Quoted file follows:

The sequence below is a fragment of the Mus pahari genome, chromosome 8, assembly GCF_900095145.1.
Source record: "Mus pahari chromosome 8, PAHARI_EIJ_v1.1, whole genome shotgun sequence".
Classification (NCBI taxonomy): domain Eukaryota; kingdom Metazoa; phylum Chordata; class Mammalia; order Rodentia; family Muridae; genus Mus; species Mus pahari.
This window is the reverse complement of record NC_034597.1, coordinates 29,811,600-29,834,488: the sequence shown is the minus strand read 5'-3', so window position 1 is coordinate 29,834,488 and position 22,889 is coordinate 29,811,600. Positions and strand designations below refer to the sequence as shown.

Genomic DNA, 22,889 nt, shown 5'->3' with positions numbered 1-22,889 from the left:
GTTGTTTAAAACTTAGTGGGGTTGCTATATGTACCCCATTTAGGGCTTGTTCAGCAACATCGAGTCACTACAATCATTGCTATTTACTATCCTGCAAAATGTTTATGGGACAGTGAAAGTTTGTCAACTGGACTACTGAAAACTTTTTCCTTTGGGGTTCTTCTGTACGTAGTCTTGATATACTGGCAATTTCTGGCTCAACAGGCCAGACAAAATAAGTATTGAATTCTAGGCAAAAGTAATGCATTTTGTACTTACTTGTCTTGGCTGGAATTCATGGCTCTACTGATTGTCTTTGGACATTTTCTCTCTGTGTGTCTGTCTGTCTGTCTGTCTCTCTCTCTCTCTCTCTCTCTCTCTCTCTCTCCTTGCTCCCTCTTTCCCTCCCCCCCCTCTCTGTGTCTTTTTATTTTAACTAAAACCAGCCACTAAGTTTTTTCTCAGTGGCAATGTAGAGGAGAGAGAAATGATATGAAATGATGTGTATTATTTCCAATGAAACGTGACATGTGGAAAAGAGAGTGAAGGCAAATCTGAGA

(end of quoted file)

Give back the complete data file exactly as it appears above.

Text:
The sequence below is a fragment of the Mus pahari genome, chromosome 8, assembly GCF_900095145.1.
Source record: "Mus pahari chromosome 8, PAHARI_EIJ_v1.1, whole genome shotgun sequence".
Classification (NCBI taxonomy): domain Eukaryota; kingdom Metazoa; phylum Chordata; class Mammalia; order Rodentia; family Muridae; genus Mus; species Mus pahari.
This window is the reverse complement of record NC_034597.1, coordinates 29,811,600-29,834,488: the sequence shown is the minus strand read 5'-3', so window position 1 is coordinate 29,834,488 and position 22,889 is coordinate 29,811,600. Positions and strand designations below refer to the sequence as shown.

Genomic DNA, 22,889 nt, shown 5'->3' with positions numbered 1-22,889 from the left:
GTTGTTTAAAACTTAGTGGGGTTGCTATATGTACCCCATTTAGGGCTTGTTCAGCAACATCGAGTCACTACAATCATTGCTATTTACTATCCTGCAAAATGTTTATGGGACAGTGAAAGTTTGTCAACTGGACTACTGAAAACTTTTTCCTTTGGGGTTCTTCTGTACGTAGTCTTGATATACTGGCAATTTCTGGCTCAACAGGCCAGACAAAATAAGTATTGAATTCTAGGCAAAAGTAATGCATTTTGTACTTACTTGTCTTGGCTGGAATTCATGGCTCTACTGATTGTCTTTGGACATTTTCTCTCTGTGTGTCTGTCTGTCTGTCTGTCTCTCTCTCTCTCTCTCTCTCTCTCTCTCTCTCCTTGCTCCCTCTTTCCCTCCCCCCCCTCTCTGTGTCTTTTTATTTTAACTAAAACCAGCCACTAAGTTTTTTCTCAGTGGCAATGTAGAGGAGAGAGAAATGATATGAAATGATGTGTATTATTTCCAATGAAACGTGACATGTGGAAAAGAGAGTGAAGGCAAATCTGAGA